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THE FUTURE GLORY OF THE CHRISTIAN CONTRASTED WITH HIS PRESENT FRAILTY.
Delivered on Sunday, September 29, 1816,
ST. JOHN'S CHAPEL,
ON OCCASION OF THE
Death of William Cardale, Esq.
LATE OF BEDFORD ROW.
WILLIAM CARDALE, ESQ.
MY DEAREST SIR,
NOTHING but your most urgent request could have induced me to allow the following very inadequate tribute to the memory of your venerable Father to be printed for private circulation. I felt at the time of delivering the discourse (long as it was, and occupying both the morning and evening sermon), that I was unable to do justice to so great and fertile a subject. And I am more sensible of the imperfection of my account, as it now appears, since your laudable fear of any thing which may seem to be ostentatious, has led you to require of me the suppression of many of those details of his piety and munificence into which a sense of gratitude, as well as duty, led me to enter when it was preached. There is, however, one thing, my dear Sir, which your utmost delicacy would not wish to prevent. You would not, and in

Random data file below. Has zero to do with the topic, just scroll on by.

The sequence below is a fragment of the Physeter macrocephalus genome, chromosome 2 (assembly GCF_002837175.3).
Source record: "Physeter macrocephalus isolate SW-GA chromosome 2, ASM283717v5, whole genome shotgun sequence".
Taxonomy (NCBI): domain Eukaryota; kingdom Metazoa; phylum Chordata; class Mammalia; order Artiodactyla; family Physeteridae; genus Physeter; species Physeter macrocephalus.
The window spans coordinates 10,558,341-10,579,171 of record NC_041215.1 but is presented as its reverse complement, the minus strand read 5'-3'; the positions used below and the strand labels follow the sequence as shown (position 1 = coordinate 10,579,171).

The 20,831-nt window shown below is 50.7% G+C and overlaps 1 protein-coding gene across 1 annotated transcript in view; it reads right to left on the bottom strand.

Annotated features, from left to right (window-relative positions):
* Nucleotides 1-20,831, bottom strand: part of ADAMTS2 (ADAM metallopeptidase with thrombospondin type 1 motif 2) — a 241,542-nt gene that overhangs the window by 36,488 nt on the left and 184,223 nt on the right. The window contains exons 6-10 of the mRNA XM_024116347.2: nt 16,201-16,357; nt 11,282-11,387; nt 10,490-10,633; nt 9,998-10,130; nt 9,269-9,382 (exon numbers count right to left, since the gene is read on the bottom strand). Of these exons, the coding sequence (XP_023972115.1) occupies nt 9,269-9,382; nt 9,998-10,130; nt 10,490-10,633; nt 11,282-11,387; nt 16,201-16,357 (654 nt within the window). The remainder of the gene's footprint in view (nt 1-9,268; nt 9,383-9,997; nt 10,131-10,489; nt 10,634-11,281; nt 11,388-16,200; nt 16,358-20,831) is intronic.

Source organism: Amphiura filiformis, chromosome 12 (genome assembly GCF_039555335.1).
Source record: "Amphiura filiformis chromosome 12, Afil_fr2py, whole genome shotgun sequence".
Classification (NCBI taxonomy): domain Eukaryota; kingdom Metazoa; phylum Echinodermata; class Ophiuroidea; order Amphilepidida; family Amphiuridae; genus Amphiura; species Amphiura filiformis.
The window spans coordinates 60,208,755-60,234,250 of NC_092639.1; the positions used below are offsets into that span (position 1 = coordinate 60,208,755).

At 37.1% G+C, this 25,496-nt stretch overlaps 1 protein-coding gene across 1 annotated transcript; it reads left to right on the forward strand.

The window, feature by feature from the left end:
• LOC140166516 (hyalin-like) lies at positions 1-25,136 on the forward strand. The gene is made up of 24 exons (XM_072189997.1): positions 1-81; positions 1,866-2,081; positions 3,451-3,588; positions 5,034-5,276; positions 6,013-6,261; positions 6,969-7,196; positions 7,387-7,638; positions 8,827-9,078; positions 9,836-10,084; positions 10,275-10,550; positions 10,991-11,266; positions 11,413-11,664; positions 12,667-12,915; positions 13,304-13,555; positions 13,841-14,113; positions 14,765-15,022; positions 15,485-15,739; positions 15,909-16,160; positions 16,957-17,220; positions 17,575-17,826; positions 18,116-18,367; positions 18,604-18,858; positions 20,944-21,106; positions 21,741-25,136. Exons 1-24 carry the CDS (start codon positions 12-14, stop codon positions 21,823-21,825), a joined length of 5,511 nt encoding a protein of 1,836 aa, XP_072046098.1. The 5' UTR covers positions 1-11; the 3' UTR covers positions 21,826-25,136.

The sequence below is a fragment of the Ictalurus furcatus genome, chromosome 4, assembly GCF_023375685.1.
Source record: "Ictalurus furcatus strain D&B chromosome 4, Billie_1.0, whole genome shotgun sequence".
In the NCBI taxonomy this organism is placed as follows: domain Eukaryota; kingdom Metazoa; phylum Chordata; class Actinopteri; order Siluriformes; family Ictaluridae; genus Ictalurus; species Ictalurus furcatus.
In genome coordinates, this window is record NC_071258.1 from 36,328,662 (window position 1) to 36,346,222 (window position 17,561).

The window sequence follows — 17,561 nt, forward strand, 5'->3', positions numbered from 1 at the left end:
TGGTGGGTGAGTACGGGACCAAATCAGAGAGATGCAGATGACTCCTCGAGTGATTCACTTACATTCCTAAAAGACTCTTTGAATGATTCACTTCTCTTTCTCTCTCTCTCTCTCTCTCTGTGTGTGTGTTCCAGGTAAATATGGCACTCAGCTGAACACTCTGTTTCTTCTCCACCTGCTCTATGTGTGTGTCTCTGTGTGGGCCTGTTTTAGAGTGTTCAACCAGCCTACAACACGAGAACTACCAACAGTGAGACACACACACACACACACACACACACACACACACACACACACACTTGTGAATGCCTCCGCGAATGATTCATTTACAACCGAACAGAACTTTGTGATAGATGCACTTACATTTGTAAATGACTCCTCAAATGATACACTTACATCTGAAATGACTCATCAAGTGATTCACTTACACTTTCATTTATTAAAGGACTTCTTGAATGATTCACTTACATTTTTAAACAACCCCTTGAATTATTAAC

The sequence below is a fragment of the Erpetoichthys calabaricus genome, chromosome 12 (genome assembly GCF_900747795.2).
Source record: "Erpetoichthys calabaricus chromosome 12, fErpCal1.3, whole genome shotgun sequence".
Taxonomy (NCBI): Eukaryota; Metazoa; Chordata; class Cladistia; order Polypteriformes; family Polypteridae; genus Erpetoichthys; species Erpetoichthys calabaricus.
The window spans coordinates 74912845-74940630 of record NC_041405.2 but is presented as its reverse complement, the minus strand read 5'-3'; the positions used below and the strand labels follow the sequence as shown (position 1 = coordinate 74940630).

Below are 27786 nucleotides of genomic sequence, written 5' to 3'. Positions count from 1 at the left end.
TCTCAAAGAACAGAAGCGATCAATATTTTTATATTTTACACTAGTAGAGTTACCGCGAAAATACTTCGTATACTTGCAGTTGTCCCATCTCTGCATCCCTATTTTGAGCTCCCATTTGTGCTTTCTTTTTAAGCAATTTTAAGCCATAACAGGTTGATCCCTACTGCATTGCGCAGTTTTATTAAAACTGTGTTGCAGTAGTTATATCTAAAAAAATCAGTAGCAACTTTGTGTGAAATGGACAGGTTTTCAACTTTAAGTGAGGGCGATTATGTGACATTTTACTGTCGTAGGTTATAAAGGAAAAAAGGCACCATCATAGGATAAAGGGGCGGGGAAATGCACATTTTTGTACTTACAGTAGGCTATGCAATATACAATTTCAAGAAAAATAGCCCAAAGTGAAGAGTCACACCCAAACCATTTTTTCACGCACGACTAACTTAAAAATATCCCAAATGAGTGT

deed cannot, prevent all who knew your eminent Parent from filling up in their own minds this defective outline of his character. He lives
in the esteem and affections of all connected with him. Those who may read the subsequent brief notices, will not confine themselves to the few topics I have adverted to; but will dwell in fond recollection on all the various excellencies of a friend, whose high and consistent piety adorned the doctrine he professed, and blessed the community to which he belonged. I shall be truly happy if the circumstances of his death and character, as I have attempted to describe them, should at all tend to excite thanksgivings to that adorable Saviour whose grace was so abundantly displayed in him, and should encourage his family and connexions to pursue the bright example of faith and obedience which he has placed before them.
My dearest Sir,
With the most sincere affection and esteem,
Your most obedient humble servant,
Chapel Street, Bedford Row,
October 31, 1816.
FUTURE GLORY OF THE CHRISTIAN
HIS PRESENT FRAILTY.
1 COR. XV. 49.
And as we have borne the image of the earthy, we shall also bear the image of the heavenly.
Few things more illustrate the excellency of FEW the grace of Christ, than the support which it affords in seasons of affliction. At the very moment when all other resources fail, the religion of the Bible most effectually sustains and comforts the devout Christian. It teaches him to rejoice in tribulation, and to triumph even in death. It leads him, with the Apostle in the chapter from which my text is taken, and which the church appoints as the lesson in her office for the burial of the dead, to view the resurrection of Christ as the assurance of his own, and encourages him to believe, that as he has borne the image of Adam, his frail and earthly father, he shall also bear the image of Christ, his heavenly and glorious Redeemer. Let us